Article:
By Bruce Thomson
The 6/4 time signature is not found frequently in pipe music, but I can quote a few examples. The most familiar is perhaps, Farewell to Nigg, by Duncan Johnstone on page 68 of the Scots Guards volume two. They are quite scarce. For example, there is only one in the Mid-Argyll Collection. That’s The Collaboration Waltz by Tony Higgins and Rod Buchanan on page 58. Pipe Major Angus MacDonald has one in his second volume page 33, a slow air called Lochailort, and I could not find any in the Gordon’s collection, Cabar Feidh, The Royal Irish Rangers nor in Donald MacLeod’s books.
Jeannie Campbell has been most helpful. She tells me that there is a 6/4 in The Florida Collection called The Way Back by David Barnes. I do not have this book. There are five to be found in my own published collection and I am going to use one of them to help illustrate any points.
It is because I have found this time signature so pleasant to compose in, with hopefully reasonable results, that I am keen for others to use it. This is not a diatribe on time signatures but a little explanation is probably necessary. The 6/4 means that the 4 indicates the value note throughout the tune is a crochet and the 6, that there are six of them to a bar, giving six beats or in marching terms six paces. Thus there are 48 paces to a part, once through and 96, twice through. One can go some distance on one four part tune. I suspect that like a 4/4 the convention is that each part is only played through once. Here I am sticking my neck out as the 6/4 was not taught or, perhaps not even composed, in my youth. Those expert in pipe music history might be able to help.
As I have said before, I do not normally take a time signature and compose in that time, nor do I search around for some fragment of music heard before and extrapolate a tune from it. I need a few notes that sound attractive to me, get them down on paper, and spin a tune out from there. Of course it sometimes fails to work and you have to go back to the drawing board. The reason for this explanation is to show that I found this time signature by error in that the phrase I found constituted six crotchets which hung together as a bar of music. It followed that subsequent bars only made musical sense with the equivalent of six crochets to the bar. May I put forward the first part of my tune Nikki Thomson to illustrate how all this happened?
As one adds notes, phrases and in the end bars, it is a matter of trial and error to see if they fit your overall musical scheme. In a way it is a form of musical common sense and can be learnt by perseverance. There is nothing particularly clever about this process as the music itself only allows you to go in a sensible and linked up direction. Very often by putting the composition away overnight and returning to it next morning, it will be made plain whether you are going the right way. Of course, it is possible to get six crotchets to a bar by organising a 4/4 and adding two crotchets to each bar, but this is very stilted and does not produce a good, musical tune. I am now going to put in the three remaining parts of Nikki Thomson to illustrate how versatile a tune it is:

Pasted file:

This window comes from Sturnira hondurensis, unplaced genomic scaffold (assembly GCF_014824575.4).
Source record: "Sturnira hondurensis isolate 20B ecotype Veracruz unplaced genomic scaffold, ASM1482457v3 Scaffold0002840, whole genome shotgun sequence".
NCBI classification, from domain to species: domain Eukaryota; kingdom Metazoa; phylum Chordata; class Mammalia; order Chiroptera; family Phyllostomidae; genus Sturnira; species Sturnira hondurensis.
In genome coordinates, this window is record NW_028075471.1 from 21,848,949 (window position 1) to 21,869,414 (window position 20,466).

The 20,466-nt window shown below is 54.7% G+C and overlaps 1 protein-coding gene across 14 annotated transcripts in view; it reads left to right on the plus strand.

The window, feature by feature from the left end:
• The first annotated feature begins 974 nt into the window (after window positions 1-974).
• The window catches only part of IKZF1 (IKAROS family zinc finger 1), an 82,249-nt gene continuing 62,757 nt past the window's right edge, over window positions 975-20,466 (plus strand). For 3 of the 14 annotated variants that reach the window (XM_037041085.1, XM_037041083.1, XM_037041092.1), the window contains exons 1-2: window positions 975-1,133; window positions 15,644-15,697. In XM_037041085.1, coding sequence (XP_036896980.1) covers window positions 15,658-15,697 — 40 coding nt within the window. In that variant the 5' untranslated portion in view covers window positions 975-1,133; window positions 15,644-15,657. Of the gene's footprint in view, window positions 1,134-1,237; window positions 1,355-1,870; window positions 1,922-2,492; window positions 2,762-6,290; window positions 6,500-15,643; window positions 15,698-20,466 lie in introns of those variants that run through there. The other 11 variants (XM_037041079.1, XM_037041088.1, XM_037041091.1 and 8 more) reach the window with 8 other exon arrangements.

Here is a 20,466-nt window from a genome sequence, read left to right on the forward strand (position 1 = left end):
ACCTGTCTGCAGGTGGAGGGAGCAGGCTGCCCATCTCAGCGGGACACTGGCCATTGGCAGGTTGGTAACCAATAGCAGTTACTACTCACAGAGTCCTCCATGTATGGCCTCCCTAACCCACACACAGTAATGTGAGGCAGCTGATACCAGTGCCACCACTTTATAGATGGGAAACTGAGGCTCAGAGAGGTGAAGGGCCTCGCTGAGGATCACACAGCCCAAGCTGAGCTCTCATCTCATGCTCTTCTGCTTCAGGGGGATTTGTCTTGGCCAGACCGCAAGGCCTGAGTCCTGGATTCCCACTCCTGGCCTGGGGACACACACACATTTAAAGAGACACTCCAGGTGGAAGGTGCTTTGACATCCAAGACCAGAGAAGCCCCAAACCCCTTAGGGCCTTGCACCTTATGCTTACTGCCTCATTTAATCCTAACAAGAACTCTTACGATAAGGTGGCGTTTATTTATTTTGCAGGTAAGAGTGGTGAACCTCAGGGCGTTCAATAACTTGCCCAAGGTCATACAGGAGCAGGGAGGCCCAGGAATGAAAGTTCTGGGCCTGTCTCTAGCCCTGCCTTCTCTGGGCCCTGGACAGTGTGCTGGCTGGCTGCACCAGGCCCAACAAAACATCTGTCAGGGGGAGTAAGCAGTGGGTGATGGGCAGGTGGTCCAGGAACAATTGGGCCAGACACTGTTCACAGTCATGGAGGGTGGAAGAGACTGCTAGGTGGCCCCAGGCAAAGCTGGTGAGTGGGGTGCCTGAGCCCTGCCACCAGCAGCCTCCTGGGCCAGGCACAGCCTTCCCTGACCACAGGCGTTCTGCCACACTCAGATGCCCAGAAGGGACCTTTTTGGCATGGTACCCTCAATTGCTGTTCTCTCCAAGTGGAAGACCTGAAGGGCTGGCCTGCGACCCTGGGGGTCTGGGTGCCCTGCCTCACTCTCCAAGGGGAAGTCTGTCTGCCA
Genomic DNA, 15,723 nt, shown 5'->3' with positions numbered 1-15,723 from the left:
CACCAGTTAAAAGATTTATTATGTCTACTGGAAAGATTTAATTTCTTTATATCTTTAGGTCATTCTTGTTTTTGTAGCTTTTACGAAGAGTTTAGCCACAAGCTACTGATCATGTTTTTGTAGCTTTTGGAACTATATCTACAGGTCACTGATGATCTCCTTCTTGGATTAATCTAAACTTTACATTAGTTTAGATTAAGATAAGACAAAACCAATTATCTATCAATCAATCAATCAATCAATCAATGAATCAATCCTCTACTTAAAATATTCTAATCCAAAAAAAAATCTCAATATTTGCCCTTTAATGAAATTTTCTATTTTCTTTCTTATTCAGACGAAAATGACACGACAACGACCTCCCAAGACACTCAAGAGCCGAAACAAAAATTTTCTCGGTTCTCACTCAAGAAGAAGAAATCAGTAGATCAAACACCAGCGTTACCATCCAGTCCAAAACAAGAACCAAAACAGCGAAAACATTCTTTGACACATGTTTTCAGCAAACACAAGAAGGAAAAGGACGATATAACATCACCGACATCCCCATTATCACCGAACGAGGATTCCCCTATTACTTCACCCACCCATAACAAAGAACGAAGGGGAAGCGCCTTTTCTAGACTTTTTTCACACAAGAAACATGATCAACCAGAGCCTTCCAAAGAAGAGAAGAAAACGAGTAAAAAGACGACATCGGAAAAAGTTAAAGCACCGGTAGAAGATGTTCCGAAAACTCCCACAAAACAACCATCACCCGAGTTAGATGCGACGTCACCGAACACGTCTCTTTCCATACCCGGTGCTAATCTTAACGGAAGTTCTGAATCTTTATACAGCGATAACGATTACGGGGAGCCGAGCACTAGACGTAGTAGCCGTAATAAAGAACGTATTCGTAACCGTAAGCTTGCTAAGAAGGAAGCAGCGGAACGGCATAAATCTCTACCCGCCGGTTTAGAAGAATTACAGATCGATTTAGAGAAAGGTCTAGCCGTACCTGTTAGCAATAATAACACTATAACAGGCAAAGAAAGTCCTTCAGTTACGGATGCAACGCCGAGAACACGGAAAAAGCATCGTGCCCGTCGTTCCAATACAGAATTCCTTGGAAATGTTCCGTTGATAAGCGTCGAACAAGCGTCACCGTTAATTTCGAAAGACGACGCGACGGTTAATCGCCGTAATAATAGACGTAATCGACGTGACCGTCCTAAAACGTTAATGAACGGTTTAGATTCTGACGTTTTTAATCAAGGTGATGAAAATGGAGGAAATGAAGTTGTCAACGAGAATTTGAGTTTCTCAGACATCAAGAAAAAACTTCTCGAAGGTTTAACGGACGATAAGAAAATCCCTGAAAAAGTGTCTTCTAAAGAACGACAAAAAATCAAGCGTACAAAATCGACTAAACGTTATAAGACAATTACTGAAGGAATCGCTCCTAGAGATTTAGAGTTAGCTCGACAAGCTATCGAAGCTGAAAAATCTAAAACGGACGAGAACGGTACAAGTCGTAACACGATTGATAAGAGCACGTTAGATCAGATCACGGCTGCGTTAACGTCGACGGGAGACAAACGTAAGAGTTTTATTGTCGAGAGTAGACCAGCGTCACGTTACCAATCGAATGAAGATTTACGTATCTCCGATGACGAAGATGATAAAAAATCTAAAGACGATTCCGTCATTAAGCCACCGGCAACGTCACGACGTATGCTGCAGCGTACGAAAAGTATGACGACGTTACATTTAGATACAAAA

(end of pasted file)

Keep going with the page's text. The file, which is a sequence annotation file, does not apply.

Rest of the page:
You will notice that the parts are very different yet hang together. This is the opinion of vastly more experienced players than I.
To sum up; this is a versatile time signature in that it can depict sadness as well as joy, at the same time giving one a long expressive tune to march to or fill in with, away from the endless run of 2/4s, 3/4s and 4/4s.
An example of a sad tune is Kate McNiven, page 5 of The Pass of Brander book. She was the last ‘witch’ to be burnt at the stake in Scotland. A much happier tune is The Mains of Ury on page 41 of the same book.
As I have indicated, it is possible of course to turn a 4/4 into a 6/4. In theory I suspect that one could in the end turn any given time into another time with seriously unattractive results. This is not within my ability or my wish, as I am only interested in producing music with an attractive melody. I am going to illustrate some points using an unpublished and unplayed tune called Highlandman Station:
The name comes from a now defunct railway halt just outside Crieff that was on the line that once ran through Crieff from Gleneagles and on up Loch Earn. It fell foul of Doctor Beeching and his cuts although the original station has been transformed into a house. It is close by Highlandman Loan down which the Highlanders drove their cattle from the Highlands and Islands to the Lowland and English markets.
I now show Highlandman Station in its original form composed in 2007 and the six four I spun from it:
Instantly, one recognises that it is not the same tune although there are similarities. Obviously one can change the time by adding a crotchet or two to the end of each bar, but you will be lucky if this produces a melodic tune. It is better to literally spin something entirely new from the original. I am pretty sure that this change of time cannot be done to a formula and you literally have to compose yourself from the one time to another, and you can see that is what I have done.
• From the May 2011 Piping Times.